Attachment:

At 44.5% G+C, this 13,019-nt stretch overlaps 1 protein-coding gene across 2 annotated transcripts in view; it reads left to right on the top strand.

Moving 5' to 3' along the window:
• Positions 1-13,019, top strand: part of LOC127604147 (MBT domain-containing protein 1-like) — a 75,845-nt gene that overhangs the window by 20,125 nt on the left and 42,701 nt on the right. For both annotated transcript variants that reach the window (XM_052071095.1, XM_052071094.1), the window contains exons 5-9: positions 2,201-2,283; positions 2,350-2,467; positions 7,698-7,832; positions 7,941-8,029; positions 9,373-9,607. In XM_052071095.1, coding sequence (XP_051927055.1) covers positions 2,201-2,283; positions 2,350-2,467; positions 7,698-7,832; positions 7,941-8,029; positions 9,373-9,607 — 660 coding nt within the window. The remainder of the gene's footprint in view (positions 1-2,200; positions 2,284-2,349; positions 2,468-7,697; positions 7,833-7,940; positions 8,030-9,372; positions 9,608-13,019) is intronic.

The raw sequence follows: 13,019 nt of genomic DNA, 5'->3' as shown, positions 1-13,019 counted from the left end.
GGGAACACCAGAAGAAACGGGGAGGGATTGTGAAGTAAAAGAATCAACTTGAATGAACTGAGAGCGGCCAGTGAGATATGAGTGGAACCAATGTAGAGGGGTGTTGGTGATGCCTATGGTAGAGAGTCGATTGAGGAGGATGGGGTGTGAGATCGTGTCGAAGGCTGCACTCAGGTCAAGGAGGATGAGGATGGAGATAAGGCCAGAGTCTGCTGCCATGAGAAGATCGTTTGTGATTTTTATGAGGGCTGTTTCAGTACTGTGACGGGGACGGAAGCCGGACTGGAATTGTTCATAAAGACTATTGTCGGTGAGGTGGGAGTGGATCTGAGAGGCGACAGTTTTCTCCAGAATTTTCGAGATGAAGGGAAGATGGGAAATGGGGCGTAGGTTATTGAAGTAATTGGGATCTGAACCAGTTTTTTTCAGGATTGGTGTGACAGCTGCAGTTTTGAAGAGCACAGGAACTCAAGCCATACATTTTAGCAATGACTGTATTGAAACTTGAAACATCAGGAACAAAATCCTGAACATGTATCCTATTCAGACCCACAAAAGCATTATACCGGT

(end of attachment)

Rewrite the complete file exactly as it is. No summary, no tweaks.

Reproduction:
At 44.5% G+C, this 13,019-nt stretch overlaps 1 protein-coding gene across 2 annotated transcripts in view; it reads left to right on the top strand.

Moving 5' to 3' along the window:
• Positions 1-13,019, top strand: part of LOC127604147 (MBT domain-containing protein 1-like) — a 75,845-nt gene that overhangs the window by 20,125 nt on the left and 42,701 nt on the right. For both annotated transcript variants that reach the window (XM_052071095.1, XM_052071094.1), the window contains exons 5-9: positions 2,201-2,283; positions 2,350-2,467; positions 7,698-7,832; positions 7,941-8,029; positions 9,373-9,607. In XM_052071095.1, coding sequence (XP_051927055.1) covers positions 2,201-2,283; positions 2,350-2,467; positions 7,698-7,832; positions 7,941-8,029; positions 9,373-9,607 — 660 coding nt within the window. The remainder of the gene's footprint in view (positions 1-2,200; positions 2,284-2,349; positions 2,468-7,697; positions 7,833-7,940; positions 8,030-9,372; positions 9,608-13,019) is intronic.

The raw sequence follows: 13,019 nt of genomic DNA, 5'->3' as shown, positions 1-13,019 counted from the left end.
GGGAACACCAGAAGAAACGGGGAGGGATTGTGAAGTAAAAGAATCAACTTGAATGAACTGAGAGCGGCCAGTGAGATATGAGTGGAACCAATGTAGAGGGGTGTTGGTGATGCCTATGGTAGAGAGTCGATTGAGGAGGATGGGGTGTGAGATCGTGTCGAAGGCTGCACTCAGGTCAAGGAGGATGAGGATGGAGATAAGGCCAGAGTCTGCTGCCATGAGAAGATCGTTTGTGATTTTTATGAGGGCTGTTTCAGTACTGTGACGGGGACGGAAGCCGGACTGGAATTGTTCATAAAGACTATTGTCGGTGAGGTGGGAGTGGATCTGAGAGGCGACAGTTTTCTCCAGAATTTTCGAGATGAAGGGAAGATGGGAAATGGGGCGTAGGTTATTGAAGTAATTGGGATCTGAACCAGTTTTTTTCAGGATTGGTGTGACAGCTGCAGTTTTGAAGAGCACAGGAACTCAAGCCATACATTTTAGCAATGACTGTATTGAAACTTGAAACATCAGGAACAAAATCCTGAACATGTATCCTATTCAGACCCACAAAAGCATTATACCGGT